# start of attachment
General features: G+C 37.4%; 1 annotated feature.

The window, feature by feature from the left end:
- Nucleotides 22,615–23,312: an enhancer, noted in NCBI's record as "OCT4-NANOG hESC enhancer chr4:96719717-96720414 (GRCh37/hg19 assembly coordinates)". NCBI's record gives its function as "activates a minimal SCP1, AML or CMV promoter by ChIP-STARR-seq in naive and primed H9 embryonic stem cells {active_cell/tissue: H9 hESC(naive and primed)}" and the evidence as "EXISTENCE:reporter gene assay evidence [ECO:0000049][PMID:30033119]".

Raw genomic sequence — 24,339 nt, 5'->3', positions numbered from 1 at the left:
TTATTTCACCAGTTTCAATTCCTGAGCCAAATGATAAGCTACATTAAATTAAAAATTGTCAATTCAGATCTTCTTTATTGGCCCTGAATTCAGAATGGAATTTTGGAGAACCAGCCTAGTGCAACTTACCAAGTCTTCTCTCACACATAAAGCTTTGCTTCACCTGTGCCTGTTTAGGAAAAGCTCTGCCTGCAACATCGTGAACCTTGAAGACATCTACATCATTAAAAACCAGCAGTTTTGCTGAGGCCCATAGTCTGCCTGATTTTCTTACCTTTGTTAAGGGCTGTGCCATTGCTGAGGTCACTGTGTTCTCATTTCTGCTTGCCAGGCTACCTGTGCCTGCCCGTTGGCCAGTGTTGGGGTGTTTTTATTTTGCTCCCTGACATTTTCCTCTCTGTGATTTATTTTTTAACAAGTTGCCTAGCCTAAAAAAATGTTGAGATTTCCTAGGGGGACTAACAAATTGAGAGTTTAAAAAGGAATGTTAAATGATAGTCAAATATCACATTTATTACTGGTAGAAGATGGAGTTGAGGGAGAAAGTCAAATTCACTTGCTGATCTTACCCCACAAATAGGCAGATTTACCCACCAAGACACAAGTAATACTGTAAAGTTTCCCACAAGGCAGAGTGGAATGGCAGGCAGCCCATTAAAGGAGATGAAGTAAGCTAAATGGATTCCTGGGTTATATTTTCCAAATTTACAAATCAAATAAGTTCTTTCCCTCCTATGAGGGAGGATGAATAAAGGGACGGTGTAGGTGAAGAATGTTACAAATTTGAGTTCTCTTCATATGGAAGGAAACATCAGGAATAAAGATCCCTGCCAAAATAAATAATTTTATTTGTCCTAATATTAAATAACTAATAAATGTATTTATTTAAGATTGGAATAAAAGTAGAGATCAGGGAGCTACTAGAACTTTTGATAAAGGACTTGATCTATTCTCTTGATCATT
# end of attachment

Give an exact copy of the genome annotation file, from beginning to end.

General features: G+C 37.4%; 1 annotated feature.

The window, feature by feature from the left end:
- Nucleotides 22,615–23,312: an enhancer, noted in NCBI's record as "OCT4-NANOG hESC enhancer chr4:96719717-96720414 (GRCh37/hg19 assembly coordinates)". NCBI's record gives its function as "activates a minimal SCP1, AML or CMV promoter by ChIP-STARR-seq in naive and primed H9 embryonic stem cells {active_cell/tissue: H9 hESC(naive and primed)}" and the evidence as "EXISTENCE:reporter gene assay evidence [ECO:0000049][PMID:30033119]".

Raw genomic sequence — 24,339 nt, 5'->3', positions numbered from 1 at the left:
TTATTTCACCAGTTTCAATTCCTGAGCCAAATGATAAGCTACATTAAATTAAAAATTGTCAATTCAGATCTTCTTTATTGGCCCTGAATTCAGAATGGAATTTTGGAGAACCAGCCTAGTGCAACTTACCAAGTCTTCTCTCACACATAAAGCTTTGCTTCACCTGTGCCTGTTTAGGAAAAGCTCTGCCTGCAACATCGTGAACCTTGAAGACATCTACATCATTAAAAACCAGCAGTTTTGCTGAGGCCCATAGTCTGCCTGATTTTCTTACCTTTGTTAAGGGCTGTGCCATTGCTGAGGTCACTGTGTTCTCATTTCTGCTTGCCAGGCTACCTGTGCCTGCCCGTTGGCCAGTGTTGGGGTGTTTTTATTTTGCTCCCTGACATTTTCCTCTCTGTGATTTATTTTTTAACAAGTTGCCTAGCCTAAAAAAATGTTGAGATTTCCTAGGGGGACTAACAAATTGAGAGTTTAAAAAGGAATGTTAAATGATAGTCAAATATCACATTTATTACTGGTAGAAGATGGAGTTGAGGGAGAAAGTCAAATTCACTTGCTGATCTTACCCCACAAATAGGCAGATTTACCCACCAAGACACAAGTAATACTGTAAAGTTTCCCACAAGGCAGAGTGGAATGGCAGGCAGCCCATTAAAGGAGATGAAGTAAGCTAAATGGATTCCTGGGTTATATTTTCCAAATTTACAAATCAAATAAGTTCTTTCCCTCCTATGAGGGAGGATGAATAAAGGGACGGTGTAGGTGAAGAATGTTACAAATTTGAGTTCTCTTCATATGGAAGGAAACATCAGGAATAAAGATCCCTGCCAAAATAAATAATTTTATTTGTCCTAATATTAAATAACTAATAAATGTATTTATTTAAGATTGGAATAAAAGTAGAGATCAGGGAGCTACTAGAACTTTTGATAAAGGACTTGATCTATTCTCTTGATCATT